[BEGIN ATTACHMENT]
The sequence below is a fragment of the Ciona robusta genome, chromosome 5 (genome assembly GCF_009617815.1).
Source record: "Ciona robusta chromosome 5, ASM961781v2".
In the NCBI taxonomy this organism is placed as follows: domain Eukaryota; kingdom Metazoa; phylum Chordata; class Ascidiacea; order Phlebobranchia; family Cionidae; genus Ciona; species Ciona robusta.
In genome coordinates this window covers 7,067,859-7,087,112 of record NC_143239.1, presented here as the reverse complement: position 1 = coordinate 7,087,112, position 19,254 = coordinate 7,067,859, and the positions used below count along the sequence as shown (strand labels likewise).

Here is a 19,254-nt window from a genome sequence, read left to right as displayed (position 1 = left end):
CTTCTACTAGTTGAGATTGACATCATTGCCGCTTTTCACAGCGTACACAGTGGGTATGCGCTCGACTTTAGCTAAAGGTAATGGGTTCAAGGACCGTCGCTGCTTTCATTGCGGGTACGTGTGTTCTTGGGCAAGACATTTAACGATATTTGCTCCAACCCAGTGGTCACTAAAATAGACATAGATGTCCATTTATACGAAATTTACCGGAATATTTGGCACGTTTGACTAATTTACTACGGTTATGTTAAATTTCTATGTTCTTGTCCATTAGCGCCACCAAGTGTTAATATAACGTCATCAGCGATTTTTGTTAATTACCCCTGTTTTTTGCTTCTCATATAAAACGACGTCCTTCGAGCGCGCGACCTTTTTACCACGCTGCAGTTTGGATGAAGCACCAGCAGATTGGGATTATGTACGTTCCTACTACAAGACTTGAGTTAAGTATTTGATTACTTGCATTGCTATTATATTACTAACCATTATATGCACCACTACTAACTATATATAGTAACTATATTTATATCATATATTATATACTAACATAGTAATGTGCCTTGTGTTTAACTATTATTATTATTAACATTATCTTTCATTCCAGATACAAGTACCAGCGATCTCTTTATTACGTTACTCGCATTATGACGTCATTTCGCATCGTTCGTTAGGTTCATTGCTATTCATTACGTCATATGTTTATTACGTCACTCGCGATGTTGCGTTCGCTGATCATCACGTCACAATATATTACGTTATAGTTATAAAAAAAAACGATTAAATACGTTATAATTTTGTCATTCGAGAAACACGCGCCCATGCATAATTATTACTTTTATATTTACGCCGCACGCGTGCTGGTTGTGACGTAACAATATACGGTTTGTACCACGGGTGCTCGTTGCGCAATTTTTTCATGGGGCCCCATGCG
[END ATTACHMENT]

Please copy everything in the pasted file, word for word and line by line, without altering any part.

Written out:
The sequence below is a fragment of the Ciona robusta genome, chromosome 5 (genome assembly GCF_009617815.1).
Source record: "Ciona robusta chromosome 5, ASM961781v2".
In the NCBI taxonomy this organism is placed as follows: domain Eukaryota; kingdom Metazoa; phylum Chordata; class Ascidiacea; order Phlebobranchia; family Cionidae; genus Ciona; species Ciona robusta.
In genome coordinates this window covers 7,067,859-7,087,112 of record NC_143239.1, presented here as the reverse complement: position 1 = coordinate 7,087,112, position 19,254 = coordinate 7,067,859, and the positions used below count along the sequence as shown (strand labels likewise).

Here is a 19,254-nt window from a genome sequence, read left to right as displayed (position 1 = left end):
CTTCTACTAGTTGAGATTGACATCATTGCCGCTTTTCACAGCGTACACAGTGGGTATGCGCTCGACTTTAGCTAAAGGTAATGGGTTCAAGGACCGTCGCTGCTTTCATTGCGGGTACGTGTGTTCTTGGGCAAGACATTTAACGATATTTGCTCCAACCCAGTGGTCACTAAAATAGACATAGATGTCCATTTATACGAAATTTACCGGAATATTTGGCACGTTTGACTAATTTACTACGGTTATGTTAAATTTCTATGTTCTTGTCCATTAGCGCCACCAAGTGTTAATATAACGTCATCAGCGATTTTTGTTAATTACCCCTGTTTTTTGCTTCTCATATAAAACGACGTCCTTCGAGCGCGCGACCTTTTTACCACGCTGCAGTTTGGATGAAGCACCAGCAGATTGGGATTATGTACGTTCCTACTACAAGACTTGAGTTAAGTATTTGATTACTTGCATTGCTATTATATTACTAACCATTATATGCACCACTACTAACTATATATAGTAACTATATTTATATCATATATTATATACTAACATAGTAATGTGCCTTGTGTTTAACTATTATTATTATTAACATTATCTTTCATTCCAGATACAAGTACCAGCGATCTCTTTATTACGTTACTCGCATTATGACGTCATTTCGCATCGTTCGTTAGGTTCATTGCTATTCATTACGTCATATGTTTATTACGTCACTCGCGATGTTGCGTTCGCTGATCATCACGTCACAATATATTACGTTATAGTTATAAAAAAAAACGATTAAATACGTTATAATTTTGTCATTCGAGAAACACGCGCCCATGCATAATTATTACTTTTATATTTACGCCGCACGCGTGCTGGTTGTGACGTAACAATATACGGTTTGTACCACGGGTGCTCGTTGCGCAATTTTTTCATGGGGCCCCATGCG